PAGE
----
6. President Thomas Jefferson assures
the Baptist committee of Danbury, Connecticut
that they will be free to worship as they see fit
and not subject to regulation by the Calvinist majority.
He proclaims a wall of separation between church and state.
7. Presidential candidate Donald Trump promises
to build a wall along the Mexican border;
fails to mention that construction began years ago.
8. Three Little Pigs build walls of straw, sticks, and brick.
Big Bad Wolf holds barbeque.
The third pig declines the invitation.
9. The Speaker of the House refuses to let the President
address the nation from the house chambers,
There must be a wall enforcing the separation of powers.
10. Jesus extols the value of building walls on rock foundations
advises against building on sand.
11. The descendants of Isaac gather at the Western Wall;
offer prayers and lamentations:
hope for the rebuilding of the Temple.
12. Followers of Mohammed gather within the walls
of the Dome of the Rock;
Pray for preservation of the mosque.
13. Hacker interface penetrates firewalls at will,
takes down Fortune 500 web sites.
This poem appeared in the Fall - 2019 issue of The Avocet.
Great Horned Owl
In Birds of America, their visage seems fierce.
In person, these birds can be much worse.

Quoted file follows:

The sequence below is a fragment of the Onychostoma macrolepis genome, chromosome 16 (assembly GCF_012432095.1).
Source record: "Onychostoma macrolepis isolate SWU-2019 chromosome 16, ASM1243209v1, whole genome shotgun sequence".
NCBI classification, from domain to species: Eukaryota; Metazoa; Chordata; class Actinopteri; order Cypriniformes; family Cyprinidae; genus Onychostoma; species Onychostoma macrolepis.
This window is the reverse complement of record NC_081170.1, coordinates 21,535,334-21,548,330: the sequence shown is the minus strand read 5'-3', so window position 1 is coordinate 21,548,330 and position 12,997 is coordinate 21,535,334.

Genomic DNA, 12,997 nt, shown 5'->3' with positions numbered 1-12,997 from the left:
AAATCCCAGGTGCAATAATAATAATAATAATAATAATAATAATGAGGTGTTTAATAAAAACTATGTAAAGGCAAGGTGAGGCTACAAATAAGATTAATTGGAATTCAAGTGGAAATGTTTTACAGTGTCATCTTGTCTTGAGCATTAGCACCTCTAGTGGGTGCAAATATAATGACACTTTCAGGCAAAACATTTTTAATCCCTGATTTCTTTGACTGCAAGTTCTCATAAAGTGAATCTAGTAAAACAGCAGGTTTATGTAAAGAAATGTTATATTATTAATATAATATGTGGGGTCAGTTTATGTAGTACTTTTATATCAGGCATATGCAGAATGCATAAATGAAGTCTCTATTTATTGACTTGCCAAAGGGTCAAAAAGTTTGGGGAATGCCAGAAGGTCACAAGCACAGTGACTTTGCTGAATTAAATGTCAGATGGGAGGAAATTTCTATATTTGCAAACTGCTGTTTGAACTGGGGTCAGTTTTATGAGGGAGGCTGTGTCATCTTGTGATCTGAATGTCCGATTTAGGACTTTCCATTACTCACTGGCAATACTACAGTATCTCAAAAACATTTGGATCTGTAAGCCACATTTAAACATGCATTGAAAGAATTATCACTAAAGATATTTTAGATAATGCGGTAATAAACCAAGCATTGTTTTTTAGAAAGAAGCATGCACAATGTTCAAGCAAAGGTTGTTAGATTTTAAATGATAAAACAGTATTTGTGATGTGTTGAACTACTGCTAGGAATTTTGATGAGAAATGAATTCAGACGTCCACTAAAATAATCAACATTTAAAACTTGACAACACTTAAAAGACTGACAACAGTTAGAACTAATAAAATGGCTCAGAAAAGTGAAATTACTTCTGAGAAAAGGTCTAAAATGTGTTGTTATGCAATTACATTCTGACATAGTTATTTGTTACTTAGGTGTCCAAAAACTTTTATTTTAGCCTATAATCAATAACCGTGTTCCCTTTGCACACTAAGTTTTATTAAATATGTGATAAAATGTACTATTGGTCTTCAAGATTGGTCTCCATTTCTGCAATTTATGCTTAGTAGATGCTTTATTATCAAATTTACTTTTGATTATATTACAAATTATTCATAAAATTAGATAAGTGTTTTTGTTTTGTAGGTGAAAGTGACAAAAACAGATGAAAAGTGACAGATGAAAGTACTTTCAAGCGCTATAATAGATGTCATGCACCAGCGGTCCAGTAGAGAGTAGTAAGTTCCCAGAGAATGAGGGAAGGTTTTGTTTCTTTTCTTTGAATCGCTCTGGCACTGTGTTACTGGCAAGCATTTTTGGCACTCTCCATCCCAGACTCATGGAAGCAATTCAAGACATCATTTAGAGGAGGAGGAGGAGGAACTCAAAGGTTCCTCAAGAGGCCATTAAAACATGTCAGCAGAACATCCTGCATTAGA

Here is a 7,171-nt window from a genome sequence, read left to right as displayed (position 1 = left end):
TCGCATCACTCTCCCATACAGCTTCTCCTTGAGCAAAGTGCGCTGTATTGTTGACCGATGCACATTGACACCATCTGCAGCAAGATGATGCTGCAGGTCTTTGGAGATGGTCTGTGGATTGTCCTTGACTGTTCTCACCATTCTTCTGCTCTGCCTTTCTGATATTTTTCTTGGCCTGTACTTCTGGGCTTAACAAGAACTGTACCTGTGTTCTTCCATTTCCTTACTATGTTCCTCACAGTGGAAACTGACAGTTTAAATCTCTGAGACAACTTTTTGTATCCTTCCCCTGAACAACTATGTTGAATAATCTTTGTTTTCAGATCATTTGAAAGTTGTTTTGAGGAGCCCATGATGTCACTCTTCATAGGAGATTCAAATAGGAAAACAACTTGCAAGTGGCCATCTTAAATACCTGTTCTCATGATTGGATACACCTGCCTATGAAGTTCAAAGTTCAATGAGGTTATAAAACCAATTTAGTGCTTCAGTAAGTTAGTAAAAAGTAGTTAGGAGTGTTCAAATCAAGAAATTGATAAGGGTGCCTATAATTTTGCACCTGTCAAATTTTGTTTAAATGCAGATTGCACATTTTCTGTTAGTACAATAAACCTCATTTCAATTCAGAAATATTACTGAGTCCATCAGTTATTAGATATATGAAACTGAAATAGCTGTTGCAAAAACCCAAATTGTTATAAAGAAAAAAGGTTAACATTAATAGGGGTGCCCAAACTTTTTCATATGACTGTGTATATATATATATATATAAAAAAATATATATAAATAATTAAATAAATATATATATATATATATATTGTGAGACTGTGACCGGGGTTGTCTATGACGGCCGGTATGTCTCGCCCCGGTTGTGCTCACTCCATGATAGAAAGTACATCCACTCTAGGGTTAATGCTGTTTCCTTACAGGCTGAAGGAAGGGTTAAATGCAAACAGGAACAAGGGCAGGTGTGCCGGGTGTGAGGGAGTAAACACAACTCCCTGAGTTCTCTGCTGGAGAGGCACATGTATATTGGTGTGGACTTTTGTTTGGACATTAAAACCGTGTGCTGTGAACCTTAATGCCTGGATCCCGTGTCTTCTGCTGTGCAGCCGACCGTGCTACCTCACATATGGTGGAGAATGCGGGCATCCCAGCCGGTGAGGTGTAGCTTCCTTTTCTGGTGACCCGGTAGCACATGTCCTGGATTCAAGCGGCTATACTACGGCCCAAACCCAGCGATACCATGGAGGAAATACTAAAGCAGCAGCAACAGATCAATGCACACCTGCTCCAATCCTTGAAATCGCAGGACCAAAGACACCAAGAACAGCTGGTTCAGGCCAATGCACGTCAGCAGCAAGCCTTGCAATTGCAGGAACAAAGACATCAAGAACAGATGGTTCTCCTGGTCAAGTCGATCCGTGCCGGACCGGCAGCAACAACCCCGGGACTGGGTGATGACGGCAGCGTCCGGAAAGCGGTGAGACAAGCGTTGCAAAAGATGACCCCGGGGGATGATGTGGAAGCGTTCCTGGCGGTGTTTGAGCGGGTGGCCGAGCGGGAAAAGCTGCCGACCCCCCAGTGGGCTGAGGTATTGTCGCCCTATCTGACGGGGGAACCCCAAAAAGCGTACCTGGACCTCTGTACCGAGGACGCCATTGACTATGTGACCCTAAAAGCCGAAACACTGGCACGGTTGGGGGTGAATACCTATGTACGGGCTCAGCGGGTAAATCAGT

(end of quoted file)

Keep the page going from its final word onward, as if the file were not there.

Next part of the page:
I have heard them called the terror of the skies.
They eat anything that swims, runs, or flies.
When they move in, other owls get quiet.
You see, they are on the great horned’s diet.
Neither eagle nor heron is safe from their grasp.
The owl eats their chicks, quick as an asp.
These birds build no nests, find a hollow tree,
or take over another’s nest rent free.
Through cold and snow, owl chicks grow fast.
They fly in March; the nesting is past.
The skunk is among their items of prey.
You will want to avoid them the following day.
This morning I shared my porch table with a small gray spider, perhaps a quarter inch long. The spider was fully formed, as they are even at hatching. I am tempted to say that it was an adult, given the time of year, but the unseasonably hot days of September make the statement less certain.
The spider seemed indisposed to stay, crossing to the far end. When I interposed my pen in the path, the arachnid raised the foremost pair of legs for a tactile examination. Not interested, the spider turned back toward me.
When I placed an open book in the path, the spider climbed up onto the page, which provided a map of the world. Uninterested in the land masses of North and South America, the intrepid spider crossed the Pacific Ocean, north to south.
Not satisfied with this an adventure, the spider crossed to the opposing page which held a map of the world illustrated with time zones. Continuing its southerly movement, the spider followed the Hawaii/Tahiti time zone which includes a bit of Alaska. The huge land mass of Alaska crosses three times zones, a feat in which it is aided by the convergence of the zones at their northern limits. Greenland likewise crosses three zones, but neither offers competition for Russia, which crosses nine, sharing time zones with Cairo, Baghdad, Dubai, Karachi, Dhaka, Bangkok, Beijing, Tokyo, and Canberra.